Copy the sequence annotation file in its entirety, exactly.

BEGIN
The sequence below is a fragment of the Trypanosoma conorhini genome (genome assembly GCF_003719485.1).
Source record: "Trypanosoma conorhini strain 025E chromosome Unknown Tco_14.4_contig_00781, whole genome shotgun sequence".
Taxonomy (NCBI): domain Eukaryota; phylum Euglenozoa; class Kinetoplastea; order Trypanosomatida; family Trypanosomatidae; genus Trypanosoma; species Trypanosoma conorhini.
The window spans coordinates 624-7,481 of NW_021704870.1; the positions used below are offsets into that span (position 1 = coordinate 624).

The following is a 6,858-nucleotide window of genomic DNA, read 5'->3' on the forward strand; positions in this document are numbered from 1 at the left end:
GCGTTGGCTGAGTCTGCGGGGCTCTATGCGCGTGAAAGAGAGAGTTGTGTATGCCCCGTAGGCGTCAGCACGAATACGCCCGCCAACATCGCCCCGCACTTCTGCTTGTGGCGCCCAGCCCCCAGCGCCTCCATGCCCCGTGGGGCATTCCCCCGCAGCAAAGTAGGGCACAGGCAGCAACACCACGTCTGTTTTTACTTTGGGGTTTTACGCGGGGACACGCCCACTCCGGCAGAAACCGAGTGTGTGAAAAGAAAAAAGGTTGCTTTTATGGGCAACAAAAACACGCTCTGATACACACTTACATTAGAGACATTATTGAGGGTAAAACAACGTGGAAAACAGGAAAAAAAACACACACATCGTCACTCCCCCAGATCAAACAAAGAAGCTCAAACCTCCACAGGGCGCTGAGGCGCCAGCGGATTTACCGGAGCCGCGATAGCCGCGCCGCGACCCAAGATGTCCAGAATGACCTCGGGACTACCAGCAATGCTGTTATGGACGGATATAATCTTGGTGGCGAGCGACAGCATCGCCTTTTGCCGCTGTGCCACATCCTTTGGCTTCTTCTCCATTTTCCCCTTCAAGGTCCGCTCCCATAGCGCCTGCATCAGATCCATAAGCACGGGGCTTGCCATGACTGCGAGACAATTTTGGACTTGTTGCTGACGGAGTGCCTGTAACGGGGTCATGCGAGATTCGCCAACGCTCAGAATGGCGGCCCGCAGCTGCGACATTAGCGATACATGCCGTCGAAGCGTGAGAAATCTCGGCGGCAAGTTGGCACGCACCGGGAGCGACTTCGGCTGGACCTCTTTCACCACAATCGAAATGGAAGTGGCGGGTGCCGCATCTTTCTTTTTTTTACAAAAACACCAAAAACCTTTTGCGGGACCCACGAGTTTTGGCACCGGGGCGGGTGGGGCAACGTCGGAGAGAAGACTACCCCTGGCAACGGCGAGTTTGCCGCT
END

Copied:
The sequence below is a fragment of the Trypanosoma conorhini genome (genome assembly GCF_003719485.1).
Source record: "Trypanosoma conorhini strain 025E chromosome Unknown Tco_14.4_contig_00781, whole genome shotgun sequence".
Taxonomy (NCBI): domain Eukaryota; phylum Euglenozoa; class Kinetoplastea; order Trypanosomatida; family Trypanosomatidae; genus Trypanosoma; species Trypanosoma conorhini.
The window spans coordinates 624-7,481 of NW_021704870.1; the positions used below are offsets into that span (position 1 = coordinate 624).

The following is a 6,858-nucleotide window of genomic DNA, read 5'->3' on the forward strand; positions in this document are numbered from 1 at the left end:
GCGTTGGCTGAGTCTGCGGGGCTCTATGCGCGTGAAAGAGAGAGTTGTGTATGCCCCGTAGGCGTCAGCACGAATACGCCCGCCAACATCGCCCCGCACTTCTGCTTGTGGCGCCCAGCCCCCAGCGCCTCCATGCCCCGTGGGGCATTCCCCCGCAGCAAAGTAGGGCACAGGCAGCAACACCACGTCTGTTTTTACTTTGGGGTTTTACGCGGGGACACGCCCACTCCGGCAGAAACCGAGTGTGTGAAAAGAAAAAAGGTTGCTTTTATGGGCAACAAAAACACGCTCTGATACACACTTACATTAGAGACATTATTGAGGGTAAAACAACGTGGAAAACAGGAAAAAAAACACACACATCGTCACTCCCCCAGATCAAACAAAGAAGCTCAAACCTCCACAGGGCGCTGAGGCGCCAGCGGATTTACCGGAGCCGCGATAGCCGCGCCGCGACCCAAGATGTCCAGAATGACCTCGGGACTACCAGCAATGCTGTTATGGACGGATATAATCTTGGTGGCGAGCGACAGCATCGCCTTTTGCCGCTGTGCCACATCCTTTGGCTTCTTCTCCATTTTCCCCTTCAAGGTCCGCTCCCATAGCGCCTGCATCAGATCCATAAGCACGGGGCTTGCCATGACTGCGAGACAATTTTGGACTTGTTGCTGACGGAGTGCCTGTAACGGGGTCATGCGAGATTCGCCAACGCTCAGAATGGCGGCCCGCAGCTGCGACATTAGCGATACATGCCGTCGAAGCGTGAGAAATCTCGGCGGCAAGTTGGCACGCACCGGGAGCGACTTCGGCTGGACCTCTTTCACCACAATCGAAATGGAAGTGGCGGGTGCCGCATCTTTCTTTTTTTTACAAAAACACCAAAAACCTTTTGCGGGACCCACGAGTTTTGGCACCGGGGCGGGTGGGGCAACGTCGGAGAGAAGACTACCCCTGGCAACGGCGAGTTTGCCGCT